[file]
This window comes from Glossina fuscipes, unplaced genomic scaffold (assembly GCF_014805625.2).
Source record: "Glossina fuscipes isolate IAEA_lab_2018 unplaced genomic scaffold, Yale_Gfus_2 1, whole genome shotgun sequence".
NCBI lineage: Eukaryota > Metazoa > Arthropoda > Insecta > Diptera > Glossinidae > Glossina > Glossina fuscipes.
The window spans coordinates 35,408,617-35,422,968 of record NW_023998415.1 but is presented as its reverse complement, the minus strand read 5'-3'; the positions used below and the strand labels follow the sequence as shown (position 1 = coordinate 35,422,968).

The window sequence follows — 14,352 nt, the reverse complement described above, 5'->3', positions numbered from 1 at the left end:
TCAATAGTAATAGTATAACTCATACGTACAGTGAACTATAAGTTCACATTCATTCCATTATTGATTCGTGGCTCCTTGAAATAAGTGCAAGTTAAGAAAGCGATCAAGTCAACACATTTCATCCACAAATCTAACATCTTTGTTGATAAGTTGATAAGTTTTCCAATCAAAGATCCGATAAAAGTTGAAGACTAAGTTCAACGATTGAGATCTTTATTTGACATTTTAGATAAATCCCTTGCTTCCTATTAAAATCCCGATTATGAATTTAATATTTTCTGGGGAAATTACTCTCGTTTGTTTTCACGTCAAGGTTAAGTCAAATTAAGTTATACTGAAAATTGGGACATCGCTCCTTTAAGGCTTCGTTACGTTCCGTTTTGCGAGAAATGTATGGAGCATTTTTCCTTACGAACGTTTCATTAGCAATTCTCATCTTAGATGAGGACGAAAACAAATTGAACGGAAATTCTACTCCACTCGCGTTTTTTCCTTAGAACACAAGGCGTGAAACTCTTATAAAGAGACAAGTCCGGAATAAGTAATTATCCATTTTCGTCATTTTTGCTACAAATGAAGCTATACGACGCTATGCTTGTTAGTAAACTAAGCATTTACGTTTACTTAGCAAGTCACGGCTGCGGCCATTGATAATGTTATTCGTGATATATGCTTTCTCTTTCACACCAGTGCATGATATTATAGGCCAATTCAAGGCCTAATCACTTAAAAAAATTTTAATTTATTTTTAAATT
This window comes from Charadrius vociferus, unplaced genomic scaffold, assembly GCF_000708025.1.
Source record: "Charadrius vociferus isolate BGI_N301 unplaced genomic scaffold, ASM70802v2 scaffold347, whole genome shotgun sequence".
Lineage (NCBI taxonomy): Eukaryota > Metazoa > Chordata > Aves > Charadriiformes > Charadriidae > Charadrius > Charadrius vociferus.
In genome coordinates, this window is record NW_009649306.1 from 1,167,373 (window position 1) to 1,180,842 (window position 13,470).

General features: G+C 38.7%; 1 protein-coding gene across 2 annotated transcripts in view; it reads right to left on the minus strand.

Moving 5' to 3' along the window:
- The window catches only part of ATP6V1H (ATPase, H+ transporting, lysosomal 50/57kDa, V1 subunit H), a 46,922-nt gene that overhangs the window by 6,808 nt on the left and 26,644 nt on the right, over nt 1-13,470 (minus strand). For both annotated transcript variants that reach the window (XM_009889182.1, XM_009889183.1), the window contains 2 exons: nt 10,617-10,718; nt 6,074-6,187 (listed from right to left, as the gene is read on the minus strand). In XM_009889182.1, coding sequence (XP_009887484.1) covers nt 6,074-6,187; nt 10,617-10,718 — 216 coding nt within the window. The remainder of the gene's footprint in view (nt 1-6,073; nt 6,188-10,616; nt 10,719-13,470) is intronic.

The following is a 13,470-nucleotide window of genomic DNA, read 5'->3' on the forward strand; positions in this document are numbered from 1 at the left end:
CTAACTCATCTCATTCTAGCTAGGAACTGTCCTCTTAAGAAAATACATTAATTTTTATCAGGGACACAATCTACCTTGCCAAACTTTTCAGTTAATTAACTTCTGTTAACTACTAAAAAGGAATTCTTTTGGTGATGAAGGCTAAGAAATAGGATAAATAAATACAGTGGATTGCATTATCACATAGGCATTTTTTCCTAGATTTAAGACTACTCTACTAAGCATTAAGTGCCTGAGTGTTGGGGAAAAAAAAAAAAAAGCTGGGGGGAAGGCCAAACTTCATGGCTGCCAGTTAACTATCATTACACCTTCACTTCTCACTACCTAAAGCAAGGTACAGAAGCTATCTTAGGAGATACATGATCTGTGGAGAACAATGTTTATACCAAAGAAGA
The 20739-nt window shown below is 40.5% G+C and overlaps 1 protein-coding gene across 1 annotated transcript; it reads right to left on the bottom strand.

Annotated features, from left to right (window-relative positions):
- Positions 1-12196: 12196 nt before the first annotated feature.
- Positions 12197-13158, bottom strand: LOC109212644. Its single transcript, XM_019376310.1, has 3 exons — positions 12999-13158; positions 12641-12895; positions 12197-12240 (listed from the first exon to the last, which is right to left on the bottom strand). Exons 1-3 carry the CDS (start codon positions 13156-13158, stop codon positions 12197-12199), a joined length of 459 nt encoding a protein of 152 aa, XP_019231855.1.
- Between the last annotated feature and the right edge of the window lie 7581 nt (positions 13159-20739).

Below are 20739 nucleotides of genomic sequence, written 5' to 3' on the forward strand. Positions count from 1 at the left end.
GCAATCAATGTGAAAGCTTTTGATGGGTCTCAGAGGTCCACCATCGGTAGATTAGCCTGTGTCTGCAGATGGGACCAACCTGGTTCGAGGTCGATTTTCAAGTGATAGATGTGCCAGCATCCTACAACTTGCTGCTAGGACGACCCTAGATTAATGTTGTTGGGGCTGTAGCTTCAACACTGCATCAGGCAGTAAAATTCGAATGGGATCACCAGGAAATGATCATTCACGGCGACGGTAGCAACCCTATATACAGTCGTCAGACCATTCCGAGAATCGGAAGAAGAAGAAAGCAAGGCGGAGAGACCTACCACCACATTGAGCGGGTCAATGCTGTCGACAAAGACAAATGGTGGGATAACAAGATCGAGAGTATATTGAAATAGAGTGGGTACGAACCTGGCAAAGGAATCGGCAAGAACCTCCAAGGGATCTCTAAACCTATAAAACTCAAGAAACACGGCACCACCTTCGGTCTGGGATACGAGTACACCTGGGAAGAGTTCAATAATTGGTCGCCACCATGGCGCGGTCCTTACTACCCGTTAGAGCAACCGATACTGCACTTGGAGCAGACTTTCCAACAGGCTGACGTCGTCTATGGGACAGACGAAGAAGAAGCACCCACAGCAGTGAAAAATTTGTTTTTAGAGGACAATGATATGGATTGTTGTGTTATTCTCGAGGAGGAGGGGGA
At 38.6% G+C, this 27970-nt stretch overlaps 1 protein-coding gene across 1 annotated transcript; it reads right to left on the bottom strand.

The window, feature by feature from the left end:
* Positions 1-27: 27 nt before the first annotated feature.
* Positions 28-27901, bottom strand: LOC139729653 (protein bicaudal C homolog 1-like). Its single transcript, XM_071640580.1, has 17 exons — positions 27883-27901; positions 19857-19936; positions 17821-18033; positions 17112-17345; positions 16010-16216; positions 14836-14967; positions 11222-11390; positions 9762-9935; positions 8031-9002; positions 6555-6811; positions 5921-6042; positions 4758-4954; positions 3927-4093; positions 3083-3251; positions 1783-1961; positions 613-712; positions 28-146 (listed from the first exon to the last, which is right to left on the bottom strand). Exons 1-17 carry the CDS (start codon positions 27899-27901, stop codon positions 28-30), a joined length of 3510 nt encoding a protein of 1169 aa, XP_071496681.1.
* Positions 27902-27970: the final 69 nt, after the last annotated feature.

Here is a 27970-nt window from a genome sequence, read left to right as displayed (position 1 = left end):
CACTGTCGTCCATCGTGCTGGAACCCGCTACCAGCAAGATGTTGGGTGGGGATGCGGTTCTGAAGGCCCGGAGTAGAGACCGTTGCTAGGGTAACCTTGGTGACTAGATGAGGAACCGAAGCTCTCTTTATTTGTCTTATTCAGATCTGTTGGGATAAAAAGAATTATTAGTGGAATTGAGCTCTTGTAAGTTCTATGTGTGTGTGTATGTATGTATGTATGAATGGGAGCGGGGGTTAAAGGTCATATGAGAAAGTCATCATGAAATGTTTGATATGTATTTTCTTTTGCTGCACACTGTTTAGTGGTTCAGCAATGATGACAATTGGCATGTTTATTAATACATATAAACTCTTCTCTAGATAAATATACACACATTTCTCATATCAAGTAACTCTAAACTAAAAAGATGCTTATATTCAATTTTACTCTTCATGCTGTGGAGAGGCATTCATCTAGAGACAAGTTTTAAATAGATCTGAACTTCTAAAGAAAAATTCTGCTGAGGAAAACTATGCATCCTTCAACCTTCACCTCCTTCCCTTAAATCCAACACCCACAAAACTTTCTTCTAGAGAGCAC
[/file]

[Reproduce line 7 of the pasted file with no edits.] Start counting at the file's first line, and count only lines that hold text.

This window comes from Charadrius vociferus, unplaced genomic scaffold, assembly GCF_000708025.1.